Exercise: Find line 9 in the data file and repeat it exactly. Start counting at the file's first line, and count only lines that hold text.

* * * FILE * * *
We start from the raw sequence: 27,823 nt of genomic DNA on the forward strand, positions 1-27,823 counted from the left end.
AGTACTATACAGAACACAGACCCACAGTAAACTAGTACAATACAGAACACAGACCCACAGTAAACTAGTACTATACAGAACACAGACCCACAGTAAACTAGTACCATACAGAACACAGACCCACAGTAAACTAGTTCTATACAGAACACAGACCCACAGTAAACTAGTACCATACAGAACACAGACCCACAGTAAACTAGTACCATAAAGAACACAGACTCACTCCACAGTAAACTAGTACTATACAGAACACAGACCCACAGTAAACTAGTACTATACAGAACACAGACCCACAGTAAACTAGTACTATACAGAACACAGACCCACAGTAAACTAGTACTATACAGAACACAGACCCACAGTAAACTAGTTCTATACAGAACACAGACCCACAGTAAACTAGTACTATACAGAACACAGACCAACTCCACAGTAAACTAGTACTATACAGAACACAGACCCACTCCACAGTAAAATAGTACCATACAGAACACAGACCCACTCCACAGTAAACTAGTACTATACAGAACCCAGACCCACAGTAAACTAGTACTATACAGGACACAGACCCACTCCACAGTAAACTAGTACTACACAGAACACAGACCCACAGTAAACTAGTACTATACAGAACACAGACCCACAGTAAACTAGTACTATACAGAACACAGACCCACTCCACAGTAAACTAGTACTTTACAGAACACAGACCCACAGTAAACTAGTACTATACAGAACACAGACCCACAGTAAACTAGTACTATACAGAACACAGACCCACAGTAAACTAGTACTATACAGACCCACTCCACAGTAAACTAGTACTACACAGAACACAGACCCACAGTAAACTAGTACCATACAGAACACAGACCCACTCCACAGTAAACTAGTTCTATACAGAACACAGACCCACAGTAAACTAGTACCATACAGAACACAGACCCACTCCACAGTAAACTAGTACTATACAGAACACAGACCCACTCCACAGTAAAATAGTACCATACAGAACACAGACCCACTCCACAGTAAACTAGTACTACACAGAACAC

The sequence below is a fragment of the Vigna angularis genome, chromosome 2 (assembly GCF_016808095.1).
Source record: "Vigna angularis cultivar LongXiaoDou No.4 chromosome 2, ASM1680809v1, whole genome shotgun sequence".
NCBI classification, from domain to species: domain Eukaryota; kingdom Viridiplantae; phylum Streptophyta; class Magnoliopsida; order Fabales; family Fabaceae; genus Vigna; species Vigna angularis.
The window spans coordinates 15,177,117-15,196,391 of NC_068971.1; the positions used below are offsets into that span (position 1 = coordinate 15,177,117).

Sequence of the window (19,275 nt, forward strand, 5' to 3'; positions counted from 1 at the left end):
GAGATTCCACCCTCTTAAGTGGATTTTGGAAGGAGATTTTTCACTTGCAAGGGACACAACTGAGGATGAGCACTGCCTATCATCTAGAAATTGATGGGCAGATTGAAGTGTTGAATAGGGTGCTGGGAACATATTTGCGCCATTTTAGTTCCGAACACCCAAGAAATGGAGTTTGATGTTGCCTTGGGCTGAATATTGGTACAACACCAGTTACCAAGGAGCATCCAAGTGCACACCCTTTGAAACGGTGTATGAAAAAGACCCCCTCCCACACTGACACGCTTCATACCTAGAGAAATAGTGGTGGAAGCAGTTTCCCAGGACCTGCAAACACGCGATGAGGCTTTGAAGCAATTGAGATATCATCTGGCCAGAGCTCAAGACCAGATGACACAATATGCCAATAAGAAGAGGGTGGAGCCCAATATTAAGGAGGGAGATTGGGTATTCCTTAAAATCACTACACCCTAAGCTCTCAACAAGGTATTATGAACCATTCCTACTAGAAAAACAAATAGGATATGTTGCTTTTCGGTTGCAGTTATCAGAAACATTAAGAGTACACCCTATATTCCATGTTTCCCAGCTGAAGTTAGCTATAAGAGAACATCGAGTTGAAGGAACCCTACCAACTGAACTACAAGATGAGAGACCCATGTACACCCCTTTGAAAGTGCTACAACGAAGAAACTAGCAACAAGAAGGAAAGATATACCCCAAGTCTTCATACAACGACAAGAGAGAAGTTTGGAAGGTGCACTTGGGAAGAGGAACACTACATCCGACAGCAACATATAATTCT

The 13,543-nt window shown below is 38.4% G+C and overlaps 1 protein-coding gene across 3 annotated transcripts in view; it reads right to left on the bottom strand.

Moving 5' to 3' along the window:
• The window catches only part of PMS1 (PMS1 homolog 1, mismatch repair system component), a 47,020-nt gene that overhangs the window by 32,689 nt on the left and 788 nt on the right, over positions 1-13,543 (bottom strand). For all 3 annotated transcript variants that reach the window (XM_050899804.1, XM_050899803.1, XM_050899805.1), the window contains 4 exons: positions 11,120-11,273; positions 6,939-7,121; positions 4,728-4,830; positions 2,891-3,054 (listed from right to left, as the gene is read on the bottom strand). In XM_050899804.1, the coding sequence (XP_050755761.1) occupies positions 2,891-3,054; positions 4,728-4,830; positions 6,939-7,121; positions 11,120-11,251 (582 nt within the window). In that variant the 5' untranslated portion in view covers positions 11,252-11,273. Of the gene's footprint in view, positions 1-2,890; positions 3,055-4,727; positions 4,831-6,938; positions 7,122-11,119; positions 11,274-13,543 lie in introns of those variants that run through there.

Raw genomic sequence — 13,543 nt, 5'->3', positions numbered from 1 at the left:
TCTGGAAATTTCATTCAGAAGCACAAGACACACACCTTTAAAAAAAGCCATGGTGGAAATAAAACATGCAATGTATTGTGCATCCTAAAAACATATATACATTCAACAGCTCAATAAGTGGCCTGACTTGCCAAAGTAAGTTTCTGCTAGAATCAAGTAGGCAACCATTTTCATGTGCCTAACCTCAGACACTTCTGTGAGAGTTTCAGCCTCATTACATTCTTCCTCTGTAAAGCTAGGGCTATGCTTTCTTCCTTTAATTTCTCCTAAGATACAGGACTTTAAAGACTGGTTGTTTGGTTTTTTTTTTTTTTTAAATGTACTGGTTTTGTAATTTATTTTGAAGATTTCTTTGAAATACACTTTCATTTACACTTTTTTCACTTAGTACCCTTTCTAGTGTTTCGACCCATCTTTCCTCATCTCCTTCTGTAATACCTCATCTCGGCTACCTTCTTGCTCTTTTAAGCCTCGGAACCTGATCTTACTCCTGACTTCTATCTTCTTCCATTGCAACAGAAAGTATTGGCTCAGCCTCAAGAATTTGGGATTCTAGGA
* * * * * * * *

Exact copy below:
The 13,543-nt window shown below is 38.4% G+C and overlaps 1 protein-coding gene across 3 annotated transcripts in view; it reads right to left on the bottom strand.